Coll and Gunna
RMS I App II (859) 1343
RMS II (2264) 1495
RMS III (712) 1528, (2787) 1542,
RMS IV (1352) 1559
RMS VII (1386) 1616, (1628, 1652) 1617
RMS VIII (1610) 1630
RMS IX (1310) 1643
RMS X (531) 1656
AS I (2) 1617
AS II (83) 1620, (177) 1624, (282, 283) 1629, (684, 685) 1642, (918) 1656
RSS V, I (389) 1558, V, II (3008) 1566, (3166) 1566-7
ER XIII p 217 of 1509
Argyll Retours (59) 1642, (93) 1695
HP I pp 253 & 260 of 1672, p 285 1674
Monro ALI pp 5-7 (1354 Indenture)
G Langlands Map of Coll, 1794, Royal Scottish Geographic Society
RHP 8862/2 Map & Description of Tiree by J Turnbull, 1768-9
RHP 13171 Sketch of Bousd
Argyll Valuation Roll 1751
E. Beveridge, Coll and Tiree, Edinburgh (2000)
A Johnston, ‘Norse settlement patterns in Coll & Tiree’ in B Crawford (ed), Scandinavian Settlement in Northern Britain, Leicester, 1995.
R Cochrane, Report of the Excursion of the Cambrian Archaeological Association, Dublin, 1900. (= Cambrian Scotch Excursion).
In the documents Coll is generally treated in two parts. There was a central section worth 30 merks which seems to have passed from John Macdougall of Lorn to the Macleans between 1354 and 1449. The description of this section is repeated in much the same way throughout the sixteenth and seventeenth centuries. The two ends of Coll were both originally church lands and they ended up in the hands of the Duke of Argyll. They are described as 15m in HP I p 260 of 1672, as 12d in HP I p 285 of 1674 and 15m in the Argyll Valuation Roll of 1751. (I think the 12d reference is simply an error since 15 merks would be the equivalent of 50d). The total in the AVR is therefore 15m (Duke of Argyll) + 29m (Maclean of Coll) = 44m. Coll had mail-lands just like Tiree but either the system was not so comprehensive or it has been less well preserved.
The tirung of Cornaig is defined in a grant of Mary to Hector Maclean of Coll dated 1558 (OPS II, I, 333). The 6m included Sedustill (Sorisdale), Pollis (Bousd), Cornakveg (Cornaigbeg) and Cornakmore (Cornaigmore). These are all located at the NE end of Coll and formed a distinct ounceland. RHP 8826/2 gives them as 10 mail-lands each making a total of 40. Normally a tirung was 48 mail-lands so either a farm is missing, or lost to sand-blow, or these 4 units are under-valued. Sorisdale is first mentioned as belonging to Iona in 1203 (Book of Islay p 5 ff). By 1566-7 the whole tirung seems to have belonged to Oronsay Priory (RSS V, II (3166)). From 1616 several documents refer to the ‘twa Cornikis’ at the eastern end of Coll being worth 13s 4d or 1 merk. I suspect 1 merk is simply a mistake for 1 tirung, a mistake committed in RMS VII (1386) of 1616 and then repeated in RMS VIII (547), AS II (177), (282) and (283).
The situation at the western end of Coll is extremely confusing. In RSS V, II, (3008) of 1566 and (3166) of 1566-7 we learn that Caoles, Ardnish, Fresland and Gunna belonged to the nunnery of Iona. In 1574 (OPS II, I, p 333 quoting the Protocol Book of Gavin Hamilton) the lands are given as the ‘Teringa of Kylis’, Ardnish, Fresland and Gunna. This confirms that the farm of Caoles was a tirung or 6m. In RMS VII (1386) of 1616 the western end of Coll is described as extending to 7 quarterlands (ie 1¾ tirungs or 10½m). Reference is then made to the half-tirung of Ardnish plus Fresland and Gunna extending to 7 merklands. I think the 7 merkland reference is a mistake and since it confuses the issue hopelessly I am going to ignore it.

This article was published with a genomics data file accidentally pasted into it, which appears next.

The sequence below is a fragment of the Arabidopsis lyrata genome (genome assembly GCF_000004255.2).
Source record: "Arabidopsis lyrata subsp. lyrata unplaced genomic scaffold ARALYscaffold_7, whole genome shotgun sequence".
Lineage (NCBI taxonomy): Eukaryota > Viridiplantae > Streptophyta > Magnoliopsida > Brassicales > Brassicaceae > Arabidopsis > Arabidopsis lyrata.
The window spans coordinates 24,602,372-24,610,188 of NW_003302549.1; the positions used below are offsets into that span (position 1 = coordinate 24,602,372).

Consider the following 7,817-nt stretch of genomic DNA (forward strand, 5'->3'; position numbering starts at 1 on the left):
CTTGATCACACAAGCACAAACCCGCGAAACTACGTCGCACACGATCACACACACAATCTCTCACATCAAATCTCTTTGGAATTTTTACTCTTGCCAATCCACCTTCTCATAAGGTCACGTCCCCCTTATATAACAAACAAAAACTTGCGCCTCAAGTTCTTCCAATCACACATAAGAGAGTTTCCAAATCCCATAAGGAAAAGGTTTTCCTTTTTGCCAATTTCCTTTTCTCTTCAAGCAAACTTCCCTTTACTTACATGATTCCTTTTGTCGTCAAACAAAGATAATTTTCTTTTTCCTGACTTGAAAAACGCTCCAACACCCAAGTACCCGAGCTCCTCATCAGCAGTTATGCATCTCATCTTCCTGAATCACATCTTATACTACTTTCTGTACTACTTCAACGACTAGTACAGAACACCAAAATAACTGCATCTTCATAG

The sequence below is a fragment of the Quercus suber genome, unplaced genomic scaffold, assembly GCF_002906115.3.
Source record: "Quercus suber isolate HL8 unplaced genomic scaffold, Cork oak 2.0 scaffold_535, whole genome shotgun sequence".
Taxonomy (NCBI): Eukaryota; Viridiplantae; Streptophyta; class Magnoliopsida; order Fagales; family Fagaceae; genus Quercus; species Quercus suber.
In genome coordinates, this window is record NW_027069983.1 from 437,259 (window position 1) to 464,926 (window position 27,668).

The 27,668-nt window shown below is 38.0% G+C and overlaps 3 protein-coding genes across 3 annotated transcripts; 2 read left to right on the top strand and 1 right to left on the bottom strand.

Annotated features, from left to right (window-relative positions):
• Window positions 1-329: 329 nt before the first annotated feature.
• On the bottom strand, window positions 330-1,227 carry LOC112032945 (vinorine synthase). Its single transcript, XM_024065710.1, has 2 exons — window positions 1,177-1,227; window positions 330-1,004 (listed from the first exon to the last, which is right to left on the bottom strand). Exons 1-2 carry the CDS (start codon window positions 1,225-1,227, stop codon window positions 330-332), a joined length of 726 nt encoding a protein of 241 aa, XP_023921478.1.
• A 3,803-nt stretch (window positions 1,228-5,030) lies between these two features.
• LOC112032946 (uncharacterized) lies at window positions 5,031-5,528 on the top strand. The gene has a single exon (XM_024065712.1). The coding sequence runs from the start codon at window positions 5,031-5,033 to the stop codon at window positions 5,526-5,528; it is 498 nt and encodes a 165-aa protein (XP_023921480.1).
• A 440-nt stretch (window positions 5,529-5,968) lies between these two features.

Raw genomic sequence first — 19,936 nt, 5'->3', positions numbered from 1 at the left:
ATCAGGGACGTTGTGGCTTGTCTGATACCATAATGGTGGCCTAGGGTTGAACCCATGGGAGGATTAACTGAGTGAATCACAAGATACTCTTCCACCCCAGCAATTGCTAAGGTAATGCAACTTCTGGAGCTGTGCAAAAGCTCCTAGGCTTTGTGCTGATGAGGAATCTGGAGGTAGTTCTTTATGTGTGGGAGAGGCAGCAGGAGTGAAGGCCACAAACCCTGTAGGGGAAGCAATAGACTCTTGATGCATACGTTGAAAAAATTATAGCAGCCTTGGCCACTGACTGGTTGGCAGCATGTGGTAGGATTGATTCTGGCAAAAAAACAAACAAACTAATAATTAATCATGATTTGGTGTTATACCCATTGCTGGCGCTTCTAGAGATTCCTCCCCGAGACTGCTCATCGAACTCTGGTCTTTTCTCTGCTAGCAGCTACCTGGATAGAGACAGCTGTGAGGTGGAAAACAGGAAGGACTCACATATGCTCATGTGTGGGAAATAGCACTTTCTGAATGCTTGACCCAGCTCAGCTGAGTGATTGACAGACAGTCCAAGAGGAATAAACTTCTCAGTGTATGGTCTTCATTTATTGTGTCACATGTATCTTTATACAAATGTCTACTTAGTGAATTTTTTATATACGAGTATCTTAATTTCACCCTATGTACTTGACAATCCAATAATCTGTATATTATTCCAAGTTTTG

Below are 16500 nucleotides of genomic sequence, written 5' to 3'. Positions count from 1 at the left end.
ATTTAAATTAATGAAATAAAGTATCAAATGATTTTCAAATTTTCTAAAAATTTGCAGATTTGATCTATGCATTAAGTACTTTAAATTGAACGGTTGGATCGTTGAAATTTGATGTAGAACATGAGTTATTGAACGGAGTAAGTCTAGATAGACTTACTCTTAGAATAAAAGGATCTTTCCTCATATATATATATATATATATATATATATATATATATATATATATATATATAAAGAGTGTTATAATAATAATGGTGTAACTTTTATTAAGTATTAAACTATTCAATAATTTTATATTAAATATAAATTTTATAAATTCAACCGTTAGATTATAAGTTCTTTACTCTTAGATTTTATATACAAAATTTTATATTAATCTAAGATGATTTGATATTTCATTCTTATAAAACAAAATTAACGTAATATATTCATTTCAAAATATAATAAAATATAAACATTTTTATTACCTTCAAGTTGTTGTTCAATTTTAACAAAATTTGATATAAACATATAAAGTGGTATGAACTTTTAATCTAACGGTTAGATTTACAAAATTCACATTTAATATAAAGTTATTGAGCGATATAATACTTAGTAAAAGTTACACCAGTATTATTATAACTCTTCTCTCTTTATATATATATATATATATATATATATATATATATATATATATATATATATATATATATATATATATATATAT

The documents repeat each other but RMS VII (1628) of 1617 gives details of the expected annual returns and from these we can pin down the respective valuations. Caoles rendered 48 ‘maleas’ as we should expect since we know it was a tirung and therefore consisted of 48 mail-lands. Upper and Lower Ardnish rendered 24 ‘maleas’ which is correct for the half-tirung they are stated to be. Fresland rendered 4 bolls which, because a boll is priced the same as a ‘malea’, we can regard as 4 mail-lands – a figure which is confirmed by RHP 8826/2. (4 mail-lands is one-twelfth of a tirung or half a merk). The only ambiguity lies with Gunna which returned 8 ‘maleas’ of ‘farine’ (flour or meal) and another 8 of ‘grano’ (grain). This means that Gunna was worth either one-third of a tirung (2m) or one-sixth (1m). I am inclined to the latter because of the statement that the west end of Coll consisted of 7 quarters. The figures so far are:
Caoles 1 tirung or 6m or 4 quarters
Ardnish ½ tirung or 3m or 2 quarters
Fresland one-twelfth tirung or ½m or ⅓ of a quarter
For Gunna to complete the 7 quarters exactly it needs to be 8 mail-lands or 1m. Confirmation of this comes in RHP 8826/2 where Gunna is given as 8 mail-land.
In sum, this would mean that the west end of Coll was worth 9½ merklands (not including 1m Gunna). If we add this to the notional 6m of the eastern end we have a total of 15½ merklands, not 15. However it is easy to imagine the odd half-merk being sacrificed by memory.
Although the major units in Coll are usually referred to as tirungs there is one reference (HP I p 253 of 1672) which speaks of the ‘dorverg’ of ‘Kiles’. I wonder if this was a use of the term ‘davach’ since Caoles was indeed an ounceland.
The total for Coll (including Gunna) is 46½m which makes it likely that the true valuation was 48 merks or 8 tirungs, each valued at 6 merks. Farms generally consisted of a tirung, a half, quarter or eighth-tirung. However we do not find place-names beginning with Kerr or Ocht as in Kintyre.